Tesco is introducing free home delivery for customers age 65 or older when you shop online. Assauge that famous Irish guilt by sending a care package to loved ones back home in Ireland.
Guilt. While officially defined as ‘a feeling of having committed a wrong or failed in an obligation’, you (with your years of experience on the matter) could sum it up simply, and perhaps more eloquently, as ‘the plight of the Irish emigrant’. Sounds familiar, doesn’t it? Embroider that on a cushion the next time you’re in the middle of a ‘quick’ 90-minutes-and-counting call home. Not only will it eventually serve as a nice footrest while you’re bet into your couch with nowhere to go, but it’ll keep your hands busy while your ears bleed out listening to the same story about Uncle Pat’s most recent surgery and what Eileen down the road’s been up to since she retired.
This guilt thing. It’s part of being Irish. Being handed your guilt card, your license to guilt is a rite of passage that occurs at birth for every Irish person, whether they’re the first generation, or third. It’s non-negotiable. The doctor pops along, pulls you out, smacks your bum, hands you your card (or implants a guilt chip if you’re post Y2K) and off you go, fully licensed and ready to overthink all social interactions and moral obligations from now until the end of time. The great thing about obtaining a guilt license though is that it never expires and you can rack up an infinite number of points without ever leaving the house. In fact, the more points you have, the better you are at it. Try floating that one past the National Driver License Service and see how far it gets you.
While we can’t claim total ownership over the emotion, the way in which we internalize and experience guilt is certainly unique to the Irish condition. Sure, we didn’t invent it, but we’re the best at it. Now, put us in America, a mere 5,000 plus miles away from the auld sod and we’ve all but thrown the rule book out with the holy water in a bid to out-torture our ex-pat selves – for every 6 months living outside Ireland, inject another 5,000 ccs of liquid guilt into the remorse reserve and keep it on your person, at all times. Match your new lease of guilt with an over-active imagination courtesy of said distance from home, and you’ve created a right wee situation for yourself.
And guilt, in America, like all things in America, is bigger, bolder and louder. Forgetting to call your mam while living in Ireland measures a moderate 5.2 on the How Bad Should I Feel About This? (HBSIFAT?) scale. But forgetting to call your mam when living away from home, well now the scale no longer exists, it self-destructed the minute you reached for the TV remote instead of the phone, leaving you with a niggling feeling at the back of your mind, like when you put off a dental appointment for the third time or ignore the mounting tasks racking up on your to-do list by telling yourself you’ll “get to them tomorrow”.
Mix that five-star over-active imagination in with the above and suddenly, you’ve got a medley of concerning thoughts to tuck yourself in with at night. Like that distant rattle you thought you heard, but might not have heard, when you phoned two weeks ago. It was the boiler. Has to have been. It’s on its last legs. When’s the last time they got it serviced? Jesus, they must be freezing sitting at home. Scarves on them day and night, coats flung over their knees in a desperate attempt to trap heat, shivering and forced to listen to the incessant drone of the clanking, vibrating boiler, ready to blast off any second, up through the ceiling, taking the whole roof with it. That rattle. Come to think of it, it was deafening. The number for Byrnes’ Boilers, it’s saved in the phone. Worth ringing them to send them around. Jesus them Byrnes’ Boilers boys should be checking in on it every two months at least, especially at this time of year. They’ve been loyal customers for 30 years for goodness sake!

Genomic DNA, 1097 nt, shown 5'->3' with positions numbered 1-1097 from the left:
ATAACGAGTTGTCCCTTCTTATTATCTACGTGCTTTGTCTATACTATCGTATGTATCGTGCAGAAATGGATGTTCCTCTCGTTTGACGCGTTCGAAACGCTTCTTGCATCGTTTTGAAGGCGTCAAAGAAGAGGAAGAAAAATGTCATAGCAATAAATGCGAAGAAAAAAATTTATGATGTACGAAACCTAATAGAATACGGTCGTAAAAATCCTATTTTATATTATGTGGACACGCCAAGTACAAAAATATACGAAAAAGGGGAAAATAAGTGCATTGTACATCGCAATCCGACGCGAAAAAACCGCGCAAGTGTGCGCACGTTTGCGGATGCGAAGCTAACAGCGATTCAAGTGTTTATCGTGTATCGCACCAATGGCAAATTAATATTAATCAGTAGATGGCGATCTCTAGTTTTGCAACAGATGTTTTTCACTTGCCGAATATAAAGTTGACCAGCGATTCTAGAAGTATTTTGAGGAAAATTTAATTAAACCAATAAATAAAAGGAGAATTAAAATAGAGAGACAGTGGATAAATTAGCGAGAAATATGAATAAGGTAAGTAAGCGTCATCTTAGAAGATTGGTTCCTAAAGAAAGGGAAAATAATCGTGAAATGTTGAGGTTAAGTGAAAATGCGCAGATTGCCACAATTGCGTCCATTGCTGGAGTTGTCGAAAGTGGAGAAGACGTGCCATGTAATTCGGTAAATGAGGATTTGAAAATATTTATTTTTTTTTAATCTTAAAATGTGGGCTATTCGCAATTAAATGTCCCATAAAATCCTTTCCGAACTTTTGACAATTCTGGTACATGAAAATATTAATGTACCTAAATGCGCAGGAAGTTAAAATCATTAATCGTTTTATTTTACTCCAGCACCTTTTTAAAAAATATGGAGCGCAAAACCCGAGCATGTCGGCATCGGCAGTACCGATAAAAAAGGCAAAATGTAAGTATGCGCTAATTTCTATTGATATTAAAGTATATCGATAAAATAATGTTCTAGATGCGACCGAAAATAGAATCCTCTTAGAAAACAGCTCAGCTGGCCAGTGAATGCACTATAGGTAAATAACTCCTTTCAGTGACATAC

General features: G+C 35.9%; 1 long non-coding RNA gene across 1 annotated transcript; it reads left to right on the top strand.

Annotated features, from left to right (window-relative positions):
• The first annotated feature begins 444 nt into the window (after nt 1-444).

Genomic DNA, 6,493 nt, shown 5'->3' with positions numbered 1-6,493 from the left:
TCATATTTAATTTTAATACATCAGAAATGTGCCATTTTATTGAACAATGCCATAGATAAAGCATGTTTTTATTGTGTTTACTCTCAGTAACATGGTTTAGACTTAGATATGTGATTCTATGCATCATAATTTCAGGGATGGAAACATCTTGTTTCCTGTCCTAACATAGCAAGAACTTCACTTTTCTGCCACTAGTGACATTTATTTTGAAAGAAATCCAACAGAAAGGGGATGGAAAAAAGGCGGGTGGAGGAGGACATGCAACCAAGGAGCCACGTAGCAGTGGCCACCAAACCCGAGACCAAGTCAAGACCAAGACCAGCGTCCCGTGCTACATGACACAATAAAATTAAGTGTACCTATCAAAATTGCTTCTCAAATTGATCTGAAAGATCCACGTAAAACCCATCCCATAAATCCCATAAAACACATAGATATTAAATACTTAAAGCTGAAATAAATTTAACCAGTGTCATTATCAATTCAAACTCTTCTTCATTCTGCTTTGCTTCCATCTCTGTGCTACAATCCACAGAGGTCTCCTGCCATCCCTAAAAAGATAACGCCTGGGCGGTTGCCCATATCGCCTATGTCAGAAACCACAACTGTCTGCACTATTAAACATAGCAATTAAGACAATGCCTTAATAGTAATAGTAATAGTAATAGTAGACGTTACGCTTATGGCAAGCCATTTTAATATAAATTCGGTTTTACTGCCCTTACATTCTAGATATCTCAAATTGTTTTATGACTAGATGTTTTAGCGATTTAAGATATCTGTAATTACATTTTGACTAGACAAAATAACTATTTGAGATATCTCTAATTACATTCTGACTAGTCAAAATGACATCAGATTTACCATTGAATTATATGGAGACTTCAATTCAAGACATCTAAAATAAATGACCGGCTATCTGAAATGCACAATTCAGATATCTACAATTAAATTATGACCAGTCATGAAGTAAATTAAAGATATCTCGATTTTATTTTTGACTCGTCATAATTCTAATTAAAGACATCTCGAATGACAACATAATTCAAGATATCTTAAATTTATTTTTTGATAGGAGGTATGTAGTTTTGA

And so the cycle goes. You ring. You check in. You worry. Winter through to spring, through to summer, through to autumn. And into winter again. But look, who are you to argue with genetic predisposition? You’re Irish, and it comes with the territory. So, why not do something constructive with it? Next time you find yourself walking around in circles with the worry, concocting all sorts of images in your mind, get yourself online – order food, fire logs, tea, batteries, light bulbs, hot water bottles, a few biscuits… Get the pen and paper out, write that grocery list, throw a few extra in for good measure and feel comforted in the knowledge that when ordering with Tesco, it’ll be there in a jiffy, with best of all, free delivery to over-65s. Well. That’s that sorted then. How d’ya like them apples!
At Tesco, we’re introducing free home delivery for all our customers aged 65 or older when you shop online. Now you can have your loved one’s favorite foodie treats delivered to their homes and what’s even better is that if those extra special loved ones are over 65 their food packages will be delivered for free. We’ll take your order, do the shopping and deliver it to their door. Wouldn’t mammy love the surprise!
Simply call Tesco's Customer Care team to set up the service for someone you love back home
Calling from the USA: 011 353 51 339 890
Calling from outside the USA: +353 51 339 890